You can read more about Garieli Roar's work at the Gabrieli website.

An English Coronation 1902-1952
Ernest Bullock - Fanfare
Parry - I was glad
Acclamations and Fanfares
Elgar - O hearken thou
RVW - Creed from Mass in G minor
Plainsong (arr Ernest Bullock) - Come Holy Ghost
Handel - Zadok the Priest
Acclamation and Fanfare
Parratt - Be strong and play the man
Anon (attributed to John Redford) - Rejoice in the Lord alway
S.S.Wesley - Thou wilt keep him
RVW - The Old Hundredth
RVW - O Taste and See
arr. Merbecke - The Lord's Prayer
Stanford - 'Coronation' Gloria in B flat
Gibbons - Three-fold Amen
Walton - Coronation Te Deum
arr. Britten - National Anthem

Elsewhere on this blog
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  • Gender bending Baroque: Lawrence Zazzo and Vivica Genaux swap genders and roles in this brilliant Baroque opera recital  (★★★★) - CD review
  • Garsington Opera: the UK stage debut of Offenbach's late opera comique Fantasio intrigues and engages - (★★★★½)  opera review
  • A sense of architecture: Philippe Herreweghe and Collegium Vocale Gent in Bach's Mass in B minor (★★★★½) - concert review
  • Aldeburgh Festival: Knussen Chamber Orchestra's concert debut in Knussen, Takemitsu, Stravinsky, Britten, Schubert (★★★★★) - concert review
  • An artist obscured by his own mythos: Ron Howard's documentary 'Pavarotti'  (★★★)   - Film review
  • Craftsmanship, colour & imagination: the symphonies of Thomas Wilson from RSNO & Rory MacDonald on Linn Records (★★★★★) - CD review 
  • Flair & imagination: UK premiere of Thomas Larcher's The Hunting Gun at the Aldeburgh Festival  (★★★★★) - opera review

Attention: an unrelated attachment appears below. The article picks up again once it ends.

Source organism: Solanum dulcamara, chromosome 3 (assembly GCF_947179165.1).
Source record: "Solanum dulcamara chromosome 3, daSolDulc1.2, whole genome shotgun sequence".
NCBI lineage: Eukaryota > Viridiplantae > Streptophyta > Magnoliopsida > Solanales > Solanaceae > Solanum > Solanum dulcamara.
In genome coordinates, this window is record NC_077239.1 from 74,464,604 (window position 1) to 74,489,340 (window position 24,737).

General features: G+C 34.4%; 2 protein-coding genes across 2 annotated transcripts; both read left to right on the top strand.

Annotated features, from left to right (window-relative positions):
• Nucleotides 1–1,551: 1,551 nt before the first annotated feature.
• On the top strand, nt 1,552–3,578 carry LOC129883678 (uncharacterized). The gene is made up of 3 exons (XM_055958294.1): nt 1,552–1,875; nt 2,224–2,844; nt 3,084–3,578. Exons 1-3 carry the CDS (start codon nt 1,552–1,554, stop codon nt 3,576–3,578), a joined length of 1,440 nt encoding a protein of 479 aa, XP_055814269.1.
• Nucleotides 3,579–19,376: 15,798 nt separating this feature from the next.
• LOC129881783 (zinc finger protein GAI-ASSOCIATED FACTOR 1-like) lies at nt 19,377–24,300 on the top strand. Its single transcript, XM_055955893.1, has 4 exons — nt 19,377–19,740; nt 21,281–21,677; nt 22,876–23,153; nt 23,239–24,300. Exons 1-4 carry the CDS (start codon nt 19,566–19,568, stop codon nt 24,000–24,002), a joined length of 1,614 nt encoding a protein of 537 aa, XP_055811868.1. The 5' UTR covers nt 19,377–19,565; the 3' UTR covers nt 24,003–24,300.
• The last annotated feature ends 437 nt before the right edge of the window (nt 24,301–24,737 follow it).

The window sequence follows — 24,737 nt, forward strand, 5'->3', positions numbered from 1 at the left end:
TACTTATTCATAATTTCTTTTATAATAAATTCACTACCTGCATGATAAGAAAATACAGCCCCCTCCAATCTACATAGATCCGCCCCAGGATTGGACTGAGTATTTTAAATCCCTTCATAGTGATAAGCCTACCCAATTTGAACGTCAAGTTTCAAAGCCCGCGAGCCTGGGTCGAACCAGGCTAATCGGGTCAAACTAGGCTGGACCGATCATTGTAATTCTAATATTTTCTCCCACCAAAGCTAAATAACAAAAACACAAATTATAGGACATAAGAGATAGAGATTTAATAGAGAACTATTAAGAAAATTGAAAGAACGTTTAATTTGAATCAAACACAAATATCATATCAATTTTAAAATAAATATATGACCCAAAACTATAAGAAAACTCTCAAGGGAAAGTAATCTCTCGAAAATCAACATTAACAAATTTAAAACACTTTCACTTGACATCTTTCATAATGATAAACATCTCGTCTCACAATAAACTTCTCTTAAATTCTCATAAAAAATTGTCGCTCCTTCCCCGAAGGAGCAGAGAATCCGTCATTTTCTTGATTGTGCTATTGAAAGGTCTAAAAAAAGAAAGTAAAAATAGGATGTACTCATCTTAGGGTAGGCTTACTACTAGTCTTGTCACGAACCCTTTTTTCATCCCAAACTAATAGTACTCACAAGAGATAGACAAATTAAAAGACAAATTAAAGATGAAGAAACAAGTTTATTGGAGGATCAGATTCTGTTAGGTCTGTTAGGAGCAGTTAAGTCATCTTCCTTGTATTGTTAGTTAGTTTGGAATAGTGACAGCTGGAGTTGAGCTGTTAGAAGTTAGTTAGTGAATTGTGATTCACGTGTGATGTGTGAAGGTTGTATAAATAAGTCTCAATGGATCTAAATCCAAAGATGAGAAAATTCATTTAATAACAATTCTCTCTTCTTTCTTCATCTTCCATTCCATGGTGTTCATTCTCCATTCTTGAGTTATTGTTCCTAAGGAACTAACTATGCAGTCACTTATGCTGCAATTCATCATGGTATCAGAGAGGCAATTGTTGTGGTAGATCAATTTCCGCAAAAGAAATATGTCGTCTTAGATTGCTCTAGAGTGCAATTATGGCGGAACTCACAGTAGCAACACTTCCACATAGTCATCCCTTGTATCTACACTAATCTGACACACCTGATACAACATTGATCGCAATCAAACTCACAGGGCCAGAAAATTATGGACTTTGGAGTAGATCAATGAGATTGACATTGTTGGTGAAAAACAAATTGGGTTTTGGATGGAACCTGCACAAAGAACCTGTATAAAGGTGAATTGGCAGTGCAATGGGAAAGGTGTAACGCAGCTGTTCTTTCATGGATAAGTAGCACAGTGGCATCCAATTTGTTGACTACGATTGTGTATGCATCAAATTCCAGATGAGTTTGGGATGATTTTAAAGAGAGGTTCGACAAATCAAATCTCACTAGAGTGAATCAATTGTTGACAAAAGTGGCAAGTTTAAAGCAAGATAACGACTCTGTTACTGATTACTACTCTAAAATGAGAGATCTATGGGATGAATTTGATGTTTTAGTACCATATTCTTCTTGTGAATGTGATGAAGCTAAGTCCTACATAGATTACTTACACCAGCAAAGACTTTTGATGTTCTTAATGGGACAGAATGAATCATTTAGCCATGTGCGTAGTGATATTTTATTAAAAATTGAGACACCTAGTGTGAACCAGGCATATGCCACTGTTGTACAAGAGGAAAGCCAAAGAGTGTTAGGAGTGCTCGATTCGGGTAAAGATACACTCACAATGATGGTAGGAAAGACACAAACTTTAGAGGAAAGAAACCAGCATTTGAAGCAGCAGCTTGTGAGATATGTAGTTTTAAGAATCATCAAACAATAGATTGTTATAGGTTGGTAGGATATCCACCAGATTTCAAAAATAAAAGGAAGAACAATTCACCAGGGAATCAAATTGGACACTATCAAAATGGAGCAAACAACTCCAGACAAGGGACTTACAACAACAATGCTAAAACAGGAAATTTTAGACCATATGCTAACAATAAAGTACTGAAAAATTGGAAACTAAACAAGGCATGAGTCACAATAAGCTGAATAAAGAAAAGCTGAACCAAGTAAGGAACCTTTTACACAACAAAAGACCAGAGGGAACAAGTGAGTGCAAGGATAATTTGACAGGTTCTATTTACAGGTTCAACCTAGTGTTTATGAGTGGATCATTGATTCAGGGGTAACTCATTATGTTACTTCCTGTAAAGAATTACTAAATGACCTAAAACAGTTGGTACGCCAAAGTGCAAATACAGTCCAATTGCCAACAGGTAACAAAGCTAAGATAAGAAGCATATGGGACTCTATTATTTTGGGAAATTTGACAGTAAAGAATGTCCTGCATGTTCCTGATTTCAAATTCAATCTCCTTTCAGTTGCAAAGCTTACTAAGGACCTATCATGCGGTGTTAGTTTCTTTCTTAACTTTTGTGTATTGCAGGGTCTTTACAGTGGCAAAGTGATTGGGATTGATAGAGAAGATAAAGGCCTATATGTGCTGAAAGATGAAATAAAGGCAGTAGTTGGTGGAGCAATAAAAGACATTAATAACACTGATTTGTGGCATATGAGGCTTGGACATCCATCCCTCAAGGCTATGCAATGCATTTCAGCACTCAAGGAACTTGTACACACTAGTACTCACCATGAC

• Poise, elegance and drama: Carolyn Sampson & Joseph Middleton, Reason in Madness (★★★★★)  - CD review
  • The Grange Festival: Sheer enjoyment, Christopher Luscombe's delightful contemporary setting for Verdi's Falstaff  (★★★★½) - opera review
  • Opera Holland Park: A finely balanced cast in 1930s setting for Verdi's Un ballo in maschera (★★★★½) - Opera review 
  • Something for everyone: I chat to Michael Williams', Buxton Festival's CEO, about ideas and plans for the festival - interview
  • Grange Park Opera: Verdi's Don Carlo returns in Jo Davies & Leslie Travers stylish & imaginative production (★★★★½) - opera review
  • Opera Holland Park opens its 2019 season with a striking new Manon Lescaut directed by award-winning Karolina Sofulak (★★★★½) - opera review
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1 comment:

  1. My grandson, Stephen, who is a Tiffin boy, is on your photograph - one of the few not looking at the conductor. Wish I had been there. We have the CD set, which is wonderful.